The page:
In addition, the researcher must not be biased or have pre-informed opinion about the situation before conducting a research. He or she should also maintain appropriate balance between the various risks that are likely to be encountered during their study and their possible implications of the research results. The researcher should ensure an appropriate use of statistical techniques that have sufficient power, such as chi-square test, calculation of statistical inference either mean or median.
Adequate validity of the research study can also be achieved through random selection of the sample groups. Moreover, great care should be taken when allocating controls of the study. The control groups are usually used in minimizing problems that may arise from external validity.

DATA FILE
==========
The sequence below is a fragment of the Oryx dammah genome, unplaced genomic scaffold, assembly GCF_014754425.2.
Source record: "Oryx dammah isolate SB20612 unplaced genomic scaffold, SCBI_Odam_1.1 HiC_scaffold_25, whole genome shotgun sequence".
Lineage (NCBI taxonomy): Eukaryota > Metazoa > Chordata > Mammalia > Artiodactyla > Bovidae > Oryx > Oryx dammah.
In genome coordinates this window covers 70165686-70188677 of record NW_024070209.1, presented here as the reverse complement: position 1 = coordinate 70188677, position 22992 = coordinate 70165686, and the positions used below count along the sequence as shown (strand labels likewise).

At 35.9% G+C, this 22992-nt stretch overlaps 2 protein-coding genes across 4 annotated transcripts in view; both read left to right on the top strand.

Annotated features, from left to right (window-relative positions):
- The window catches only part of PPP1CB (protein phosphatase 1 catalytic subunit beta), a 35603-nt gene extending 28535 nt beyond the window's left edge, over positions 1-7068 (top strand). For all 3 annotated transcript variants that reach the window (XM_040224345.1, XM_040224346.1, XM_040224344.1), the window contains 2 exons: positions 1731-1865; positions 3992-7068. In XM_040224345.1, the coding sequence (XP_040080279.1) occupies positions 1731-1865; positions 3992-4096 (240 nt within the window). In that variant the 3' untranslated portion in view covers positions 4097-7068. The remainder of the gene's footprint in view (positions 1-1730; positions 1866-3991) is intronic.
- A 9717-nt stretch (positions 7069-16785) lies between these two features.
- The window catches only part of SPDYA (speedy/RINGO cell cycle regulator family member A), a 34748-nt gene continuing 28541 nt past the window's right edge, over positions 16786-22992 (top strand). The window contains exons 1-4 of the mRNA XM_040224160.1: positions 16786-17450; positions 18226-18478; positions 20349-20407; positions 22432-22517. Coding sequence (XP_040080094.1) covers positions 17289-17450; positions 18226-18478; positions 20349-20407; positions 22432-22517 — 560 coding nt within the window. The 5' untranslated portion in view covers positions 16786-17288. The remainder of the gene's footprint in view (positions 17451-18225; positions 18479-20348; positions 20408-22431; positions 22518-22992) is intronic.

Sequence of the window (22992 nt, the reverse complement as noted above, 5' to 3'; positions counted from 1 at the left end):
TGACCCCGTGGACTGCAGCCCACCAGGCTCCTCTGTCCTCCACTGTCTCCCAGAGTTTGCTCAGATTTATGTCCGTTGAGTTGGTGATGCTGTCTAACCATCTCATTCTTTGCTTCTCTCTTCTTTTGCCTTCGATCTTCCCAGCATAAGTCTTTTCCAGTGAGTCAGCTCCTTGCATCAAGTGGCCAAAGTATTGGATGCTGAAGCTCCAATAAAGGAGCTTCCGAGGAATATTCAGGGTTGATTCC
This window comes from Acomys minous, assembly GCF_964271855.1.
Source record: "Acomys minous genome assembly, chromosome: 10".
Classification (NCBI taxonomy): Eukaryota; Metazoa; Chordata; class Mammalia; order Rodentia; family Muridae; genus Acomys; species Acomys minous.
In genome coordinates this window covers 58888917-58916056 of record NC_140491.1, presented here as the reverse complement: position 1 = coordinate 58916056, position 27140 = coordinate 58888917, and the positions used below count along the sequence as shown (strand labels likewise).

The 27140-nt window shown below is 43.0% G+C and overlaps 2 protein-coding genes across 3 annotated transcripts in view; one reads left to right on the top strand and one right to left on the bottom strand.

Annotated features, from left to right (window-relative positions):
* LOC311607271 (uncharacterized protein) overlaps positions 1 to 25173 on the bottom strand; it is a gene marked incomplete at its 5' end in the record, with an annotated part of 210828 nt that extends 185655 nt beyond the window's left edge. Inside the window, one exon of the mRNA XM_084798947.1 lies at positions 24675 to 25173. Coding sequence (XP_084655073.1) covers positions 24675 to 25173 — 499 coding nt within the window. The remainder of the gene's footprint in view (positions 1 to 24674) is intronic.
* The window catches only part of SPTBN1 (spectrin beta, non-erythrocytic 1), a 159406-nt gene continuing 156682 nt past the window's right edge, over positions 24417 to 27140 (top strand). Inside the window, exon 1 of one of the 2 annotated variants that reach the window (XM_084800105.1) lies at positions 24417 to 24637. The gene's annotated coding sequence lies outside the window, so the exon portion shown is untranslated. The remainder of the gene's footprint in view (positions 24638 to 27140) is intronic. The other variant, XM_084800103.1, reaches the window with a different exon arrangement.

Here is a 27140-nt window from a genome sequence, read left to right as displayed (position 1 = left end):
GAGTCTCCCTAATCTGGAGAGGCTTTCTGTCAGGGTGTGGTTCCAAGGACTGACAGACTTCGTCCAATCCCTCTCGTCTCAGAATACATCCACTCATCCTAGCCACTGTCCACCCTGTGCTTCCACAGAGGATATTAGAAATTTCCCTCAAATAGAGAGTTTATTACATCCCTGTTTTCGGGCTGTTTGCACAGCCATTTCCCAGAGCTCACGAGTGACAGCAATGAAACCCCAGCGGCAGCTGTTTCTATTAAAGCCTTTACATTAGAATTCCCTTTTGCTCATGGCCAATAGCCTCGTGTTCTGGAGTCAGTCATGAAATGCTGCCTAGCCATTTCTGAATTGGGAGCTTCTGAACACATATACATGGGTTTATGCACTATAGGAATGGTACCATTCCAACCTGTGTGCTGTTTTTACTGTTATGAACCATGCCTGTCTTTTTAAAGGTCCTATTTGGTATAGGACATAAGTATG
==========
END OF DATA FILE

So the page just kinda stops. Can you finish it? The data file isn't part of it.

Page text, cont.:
Although some researchers may suggest that validity does not apply to their research studies, disregarding validity often leads to questionability of the trustworthiness of the research study as well as the truthfulness of its results. Lack of trust and truth in a research study often lowers the confidence of future users of such research findings.